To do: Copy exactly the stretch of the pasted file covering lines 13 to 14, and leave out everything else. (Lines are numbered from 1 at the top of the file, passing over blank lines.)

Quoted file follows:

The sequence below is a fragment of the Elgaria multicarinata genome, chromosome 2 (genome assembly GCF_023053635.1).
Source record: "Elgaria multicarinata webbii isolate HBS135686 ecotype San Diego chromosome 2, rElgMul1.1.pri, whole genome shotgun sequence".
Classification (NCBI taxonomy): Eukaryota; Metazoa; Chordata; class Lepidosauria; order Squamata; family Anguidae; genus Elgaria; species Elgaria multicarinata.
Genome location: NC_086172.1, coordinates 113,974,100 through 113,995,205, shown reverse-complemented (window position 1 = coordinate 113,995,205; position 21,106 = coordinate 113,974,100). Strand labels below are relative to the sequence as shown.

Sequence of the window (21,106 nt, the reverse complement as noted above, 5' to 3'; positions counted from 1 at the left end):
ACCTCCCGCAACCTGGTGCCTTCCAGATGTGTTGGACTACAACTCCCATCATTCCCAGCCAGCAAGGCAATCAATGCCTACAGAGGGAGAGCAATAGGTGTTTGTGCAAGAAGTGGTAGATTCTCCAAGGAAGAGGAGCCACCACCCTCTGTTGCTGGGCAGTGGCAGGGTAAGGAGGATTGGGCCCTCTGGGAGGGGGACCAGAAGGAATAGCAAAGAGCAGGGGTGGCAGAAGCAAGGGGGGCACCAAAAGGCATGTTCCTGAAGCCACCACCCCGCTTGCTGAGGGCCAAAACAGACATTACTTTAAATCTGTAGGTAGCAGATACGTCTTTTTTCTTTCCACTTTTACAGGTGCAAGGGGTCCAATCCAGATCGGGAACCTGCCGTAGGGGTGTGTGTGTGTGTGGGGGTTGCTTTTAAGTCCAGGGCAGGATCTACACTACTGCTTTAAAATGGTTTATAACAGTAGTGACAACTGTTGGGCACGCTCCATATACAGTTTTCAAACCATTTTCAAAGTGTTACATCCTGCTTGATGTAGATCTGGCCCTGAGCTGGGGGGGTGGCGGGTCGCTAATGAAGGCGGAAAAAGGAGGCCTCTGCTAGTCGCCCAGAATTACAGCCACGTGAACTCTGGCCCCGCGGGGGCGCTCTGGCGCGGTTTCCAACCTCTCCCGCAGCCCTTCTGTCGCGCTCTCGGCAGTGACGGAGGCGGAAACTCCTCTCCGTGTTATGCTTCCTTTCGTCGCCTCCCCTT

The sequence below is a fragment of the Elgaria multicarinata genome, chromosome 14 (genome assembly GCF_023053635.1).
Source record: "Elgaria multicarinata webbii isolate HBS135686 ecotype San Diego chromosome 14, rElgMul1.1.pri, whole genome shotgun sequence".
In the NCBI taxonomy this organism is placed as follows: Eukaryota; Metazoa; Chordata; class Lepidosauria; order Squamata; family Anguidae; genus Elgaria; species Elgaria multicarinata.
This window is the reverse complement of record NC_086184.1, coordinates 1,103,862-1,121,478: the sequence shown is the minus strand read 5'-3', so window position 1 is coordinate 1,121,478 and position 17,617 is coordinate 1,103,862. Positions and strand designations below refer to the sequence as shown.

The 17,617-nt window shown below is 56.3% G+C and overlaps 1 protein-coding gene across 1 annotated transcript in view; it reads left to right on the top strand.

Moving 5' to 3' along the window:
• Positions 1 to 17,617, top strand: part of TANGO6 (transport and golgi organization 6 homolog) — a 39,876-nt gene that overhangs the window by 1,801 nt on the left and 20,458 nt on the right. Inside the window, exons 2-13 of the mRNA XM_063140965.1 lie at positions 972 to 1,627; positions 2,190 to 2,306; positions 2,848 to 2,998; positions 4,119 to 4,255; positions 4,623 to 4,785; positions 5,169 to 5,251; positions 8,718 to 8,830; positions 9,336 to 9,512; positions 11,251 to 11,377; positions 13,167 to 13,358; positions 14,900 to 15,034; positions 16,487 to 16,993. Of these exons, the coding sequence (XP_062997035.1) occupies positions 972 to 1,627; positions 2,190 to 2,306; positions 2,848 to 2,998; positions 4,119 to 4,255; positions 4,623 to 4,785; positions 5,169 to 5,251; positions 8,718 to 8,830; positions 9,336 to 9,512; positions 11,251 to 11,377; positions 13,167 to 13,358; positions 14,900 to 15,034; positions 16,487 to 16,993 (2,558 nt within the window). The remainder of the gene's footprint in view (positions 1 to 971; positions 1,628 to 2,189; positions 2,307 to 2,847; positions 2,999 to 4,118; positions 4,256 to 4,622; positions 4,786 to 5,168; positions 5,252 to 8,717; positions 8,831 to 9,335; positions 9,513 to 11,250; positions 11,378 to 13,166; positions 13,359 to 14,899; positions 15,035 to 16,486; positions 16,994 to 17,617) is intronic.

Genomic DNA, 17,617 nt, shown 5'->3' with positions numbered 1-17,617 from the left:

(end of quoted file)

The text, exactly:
• Positions 1 to 17,617, top strand: part of TANGO6 (transport and golgi organization 6 homolog) — a 39,876-nt gene that overhangs the window by 1,801 nt on the left and 20,458 nt on the right. Inside the window, exons 2-13 of the mRNA XM_063140965.1 lie at positions 972 to 1,627; positions 2,190 to 2,306; positions 2,848 to 2,998; positions 4,119 to 4,255; positions 4,623 to 4,785; positions 5,169 to 5,251; positions 8,718 to 8,830; positions 9,336 to 9,512; positions 11,251 to 11,377; positions 13,167 to 13,358; positions 14,900 to 15,034; positions 16,487 to 16,993. Of these exons, the coding sequence (XP_062997035.1) occupies positions 972 to 1,627; positions 2,190 to 2,306; positions 2,848 to 2,998; positions 4,119 to 4,255; positions 4,623 to 4,785; positions 5,169 to 5,251; positions 8,718 to 8,830; positions 9,336 to 9,512; positions 11,251 to 11,377; positions 13,167 to 13,358; positions 14,900 to 15,034; positions 16,487 to 16,993 (2,558 nt within the window). The remainder of the gene's footprint in view (positions 1 to 971; positions 1,628 to 2,189; positions 2,307 to 2,847; positions 2,999 to 4,118; positions 4,256 to 4,622; positions 4,786 to 5,168; positions 5,252 to 8,717; positions 8,831 to 9,335; positions 9,513 to 11,250; positions 11,378 to 13,166; positions 13,359 to 14,899; positions 15,035 to 16,486; positions 16,994 to 17,617) is intronic.

Genomic DNA, 17,617 nt, shown 5'->3' with positions numbered 1-17,617 from the left: